It's simple math. Would you rather spend $40,000 to $160,000 to address a potentially critical issue in a solution you're developing?
Including user research in a project early will not only ensure your project succeeds, but it will also succeed at a much lower cost.
Research, however, is a loaded word. Many companies believe they don’t have the budget or resources to implement a research phase into their projects because they are envisioning the traditional concept of “Research.” That type of thinking is an anti-pattern that hinders project alignment and adds risk to the already risky process of change.
If a product or service is going to be used by people, you need to understand the context in which people will use it, the motivations they have for using it and the pain points experienced when using it. This is the heart of human-centered design, or user experience as it is often called. Only through research can problems be understood and UX-based solutions identified.
Research and development (R&D) is an important step to good solution development, but is normally done at the beginning of a project and does not carry through the full lifecycle of an existing project or initiative.
Research: This type of research is often conducted by a research division, consisting of multiple teams and R&D labs. It is common to have a user researcher position, a user research manager and a director of research. This type of research is often its own department dedicated to all types of research, but they tend not to be integrated into the lifecycle of an existing project or initiative.
research: This type of research – often called discovery, so it is not confused with Research – is conducted by a single person or team that is embedded with the team developing the product or service. This allows the researcher – whether formally titled or not – to be intimately aware of what is being produced and the research to be immediately implemented in the project. This type of research is a critical piece of human-centered design.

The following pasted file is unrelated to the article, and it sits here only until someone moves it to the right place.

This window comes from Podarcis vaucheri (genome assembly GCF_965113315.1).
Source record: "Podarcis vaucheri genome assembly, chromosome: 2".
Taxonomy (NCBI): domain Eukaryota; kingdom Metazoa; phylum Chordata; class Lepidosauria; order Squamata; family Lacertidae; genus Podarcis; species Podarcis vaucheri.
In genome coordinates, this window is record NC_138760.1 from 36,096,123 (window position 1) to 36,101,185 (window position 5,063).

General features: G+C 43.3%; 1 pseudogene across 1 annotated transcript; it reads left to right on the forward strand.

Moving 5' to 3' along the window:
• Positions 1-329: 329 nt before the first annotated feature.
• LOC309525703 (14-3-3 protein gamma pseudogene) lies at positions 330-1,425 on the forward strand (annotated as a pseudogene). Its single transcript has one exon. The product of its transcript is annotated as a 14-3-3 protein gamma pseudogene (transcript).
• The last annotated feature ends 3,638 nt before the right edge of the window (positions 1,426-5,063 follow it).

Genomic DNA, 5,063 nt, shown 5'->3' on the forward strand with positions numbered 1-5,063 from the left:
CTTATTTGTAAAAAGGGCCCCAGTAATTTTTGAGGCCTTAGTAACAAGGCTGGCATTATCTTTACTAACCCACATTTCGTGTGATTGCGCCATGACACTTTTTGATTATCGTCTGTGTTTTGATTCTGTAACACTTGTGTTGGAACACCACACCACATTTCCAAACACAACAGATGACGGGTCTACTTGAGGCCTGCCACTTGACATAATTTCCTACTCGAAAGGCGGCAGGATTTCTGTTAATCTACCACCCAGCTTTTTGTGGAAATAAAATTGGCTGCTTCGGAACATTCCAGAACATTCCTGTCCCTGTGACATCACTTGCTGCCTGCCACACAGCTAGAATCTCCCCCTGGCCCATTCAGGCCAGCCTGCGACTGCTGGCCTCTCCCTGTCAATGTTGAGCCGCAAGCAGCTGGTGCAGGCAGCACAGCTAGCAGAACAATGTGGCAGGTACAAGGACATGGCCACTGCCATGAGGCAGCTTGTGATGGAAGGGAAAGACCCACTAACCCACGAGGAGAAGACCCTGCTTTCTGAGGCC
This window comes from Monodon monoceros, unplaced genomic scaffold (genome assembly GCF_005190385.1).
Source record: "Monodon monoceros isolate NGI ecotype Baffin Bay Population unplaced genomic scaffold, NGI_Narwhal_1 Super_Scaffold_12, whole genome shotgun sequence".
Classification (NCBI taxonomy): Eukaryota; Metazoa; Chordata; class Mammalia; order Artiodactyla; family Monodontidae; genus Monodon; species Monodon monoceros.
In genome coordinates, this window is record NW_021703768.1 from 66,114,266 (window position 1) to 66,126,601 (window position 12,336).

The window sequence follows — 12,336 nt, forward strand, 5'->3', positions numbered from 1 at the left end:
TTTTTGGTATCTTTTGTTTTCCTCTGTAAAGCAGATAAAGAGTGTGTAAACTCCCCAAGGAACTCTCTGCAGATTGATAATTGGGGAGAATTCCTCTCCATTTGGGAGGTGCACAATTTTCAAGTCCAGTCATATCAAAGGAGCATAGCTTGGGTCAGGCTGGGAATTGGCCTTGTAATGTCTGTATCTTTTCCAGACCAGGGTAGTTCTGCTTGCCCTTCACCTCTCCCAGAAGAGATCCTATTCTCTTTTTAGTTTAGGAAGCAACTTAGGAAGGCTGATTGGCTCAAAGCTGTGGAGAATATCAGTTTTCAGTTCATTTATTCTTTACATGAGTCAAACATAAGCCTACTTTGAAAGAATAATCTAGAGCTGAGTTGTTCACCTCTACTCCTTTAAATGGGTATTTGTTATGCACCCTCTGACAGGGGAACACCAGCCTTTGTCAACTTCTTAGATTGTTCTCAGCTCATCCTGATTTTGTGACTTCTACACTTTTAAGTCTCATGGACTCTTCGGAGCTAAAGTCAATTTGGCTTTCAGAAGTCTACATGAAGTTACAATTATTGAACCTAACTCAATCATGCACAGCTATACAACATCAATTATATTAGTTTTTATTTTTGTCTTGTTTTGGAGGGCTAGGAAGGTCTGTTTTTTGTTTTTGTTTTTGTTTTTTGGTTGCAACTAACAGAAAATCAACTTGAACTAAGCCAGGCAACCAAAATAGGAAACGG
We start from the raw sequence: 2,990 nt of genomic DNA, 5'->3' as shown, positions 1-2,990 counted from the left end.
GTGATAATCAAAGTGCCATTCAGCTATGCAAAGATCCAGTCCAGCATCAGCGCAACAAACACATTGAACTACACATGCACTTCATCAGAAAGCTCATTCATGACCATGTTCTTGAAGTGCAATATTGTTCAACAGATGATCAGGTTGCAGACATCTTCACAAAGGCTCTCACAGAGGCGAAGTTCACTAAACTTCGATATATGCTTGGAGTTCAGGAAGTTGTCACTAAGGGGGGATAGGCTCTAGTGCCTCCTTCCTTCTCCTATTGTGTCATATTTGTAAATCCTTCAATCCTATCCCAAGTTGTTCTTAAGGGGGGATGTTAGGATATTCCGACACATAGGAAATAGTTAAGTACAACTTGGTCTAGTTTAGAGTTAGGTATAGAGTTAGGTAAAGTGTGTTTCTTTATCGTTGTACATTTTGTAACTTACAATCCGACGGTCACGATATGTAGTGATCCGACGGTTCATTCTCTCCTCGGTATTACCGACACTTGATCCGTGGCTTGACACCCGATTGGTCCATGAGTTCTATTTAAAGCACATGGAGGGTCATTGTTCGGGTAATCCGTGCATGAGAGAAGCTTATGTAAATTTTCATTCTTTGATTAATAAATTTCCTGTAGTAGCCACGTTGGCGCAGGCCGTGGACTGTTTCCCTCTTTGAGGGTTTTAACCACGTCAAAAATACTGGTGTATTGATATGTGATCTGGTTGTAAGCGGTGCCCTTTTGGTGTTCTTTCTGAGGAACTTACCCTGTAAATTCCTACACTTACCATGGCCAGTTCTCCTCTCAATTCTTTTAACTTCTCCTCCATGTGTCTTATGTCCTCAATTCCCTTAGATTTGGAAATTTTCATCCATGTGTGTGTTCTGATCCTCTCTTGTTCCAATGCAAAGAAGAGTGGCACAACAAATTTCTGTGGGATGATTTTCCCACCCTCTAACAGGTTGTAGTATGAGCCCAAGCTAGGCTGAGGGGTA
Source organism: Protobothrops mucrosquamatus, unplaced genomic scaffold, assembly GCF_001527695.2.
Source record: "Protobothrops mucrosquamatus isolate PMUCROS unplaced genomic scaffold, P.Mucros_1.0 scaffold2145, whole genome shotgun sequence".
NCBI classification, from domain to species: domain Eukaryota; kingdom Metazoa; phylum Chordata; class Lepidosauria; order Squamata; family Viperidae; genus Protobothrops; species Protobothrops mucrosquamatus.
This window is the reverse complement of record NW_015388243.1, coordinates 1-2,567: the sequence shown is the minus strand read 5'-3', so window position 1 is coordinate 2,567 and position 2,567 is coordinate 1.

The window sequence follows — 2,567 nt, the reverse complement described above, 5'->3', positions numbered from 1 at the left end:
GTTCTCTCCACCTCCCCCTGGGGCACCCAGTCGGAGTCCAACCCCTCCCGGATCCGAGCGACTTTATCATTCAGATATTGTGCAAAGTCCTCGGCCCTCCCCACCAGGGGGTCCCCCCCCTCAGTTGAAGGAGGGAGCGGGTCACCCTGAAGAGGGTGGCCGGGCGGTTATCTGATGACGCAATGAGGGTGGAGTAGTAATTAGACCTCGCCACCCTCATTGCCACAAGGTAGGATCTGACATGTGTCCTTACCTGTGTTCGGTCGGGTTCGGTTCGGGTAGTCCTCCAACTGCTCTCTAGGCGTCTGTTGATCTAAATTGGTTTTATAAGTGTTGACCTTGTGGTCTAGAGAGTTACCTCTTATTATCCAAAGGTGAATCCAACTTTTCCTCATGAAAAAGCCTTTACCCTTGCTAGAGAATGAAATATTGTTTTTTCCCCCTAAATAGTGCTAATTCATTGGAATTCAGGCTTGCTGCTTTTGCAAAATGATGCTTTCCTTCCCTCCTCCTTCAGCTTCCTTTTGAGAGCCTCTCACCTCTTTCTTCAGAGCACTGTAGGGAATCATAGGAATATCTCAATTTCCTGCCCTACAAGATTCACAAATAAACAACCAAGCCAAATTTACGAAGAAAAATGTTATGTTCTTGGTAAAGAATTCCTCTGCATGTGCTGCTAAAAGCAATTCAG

Research with a lowercase “r” doesn’t have to break the bank because there are time-tested lean methods that help identify key pain points and test/validate assumptions and hypotheses quickly and accurately – and they are cost effective. These methods are employed by even the largest companies because they also have the benefit of being fun, fast, collaborative and effective.
You can conduct user interviews with the goal of seeing problems through the eyes of the users, and you can also observe users firsthand and conduct surveys with closed and open questions. These efforts allow you to understand what the users do, say, think and feel about a current process or program. You can also conduct usability testing, which allows you to test designs you have created with your target audience and then turn observed insights into actions. In fact, testing with just 5 users can yield up to 85% of usability problems that can then be addressed quickly in redesign. There is no need to spend the time and money on more than 5 because, at that point, you start to see the law of diminishing returns come into effect.
This research doesn’t slow you down, but rather can accelerate the process. By acquiring defined user requirements and user stories, your engineering team can move forward with laser-guided accuracy. At the beginning of a project, there are so many possible design options. You can design something in any number of ways, but what the designer may perceive as the optimal solution, may not be. Through this early research and understanding, you’ll exhaust design options early, landing on the optimal solution and avoiding the need for expensive rework deep in development.
Before hiring a dedicated “researcher,” though, organizations should look at their existing teams. They likely already have qualified people that can undertake research for a project, but they just don’t know it yet – the individual might not know it yet either for that matter. These people are the Product Managers, Product Designers, UX Designers and others, that often already have the necessary skills to conduct simple and effective studies.
Collaboration, a deep understanding of the audience and solving directly for a problem/need drive effective and affordable products and solutions.
There are tools available that help supercharge your product teams to conduct research in a lean and effective way. The first step is assessing the capabilities (and appetite) your existing team has to build research into the process. Start there, and expand out as needed, but don’t leave it out.
If you’re setting out on a project and are worried it will fail before it even begins, let’s have a conversation about how human-centered design can help ensure you’re building the right thing, and how we can help research work for you to find the best solutions to your tech problems.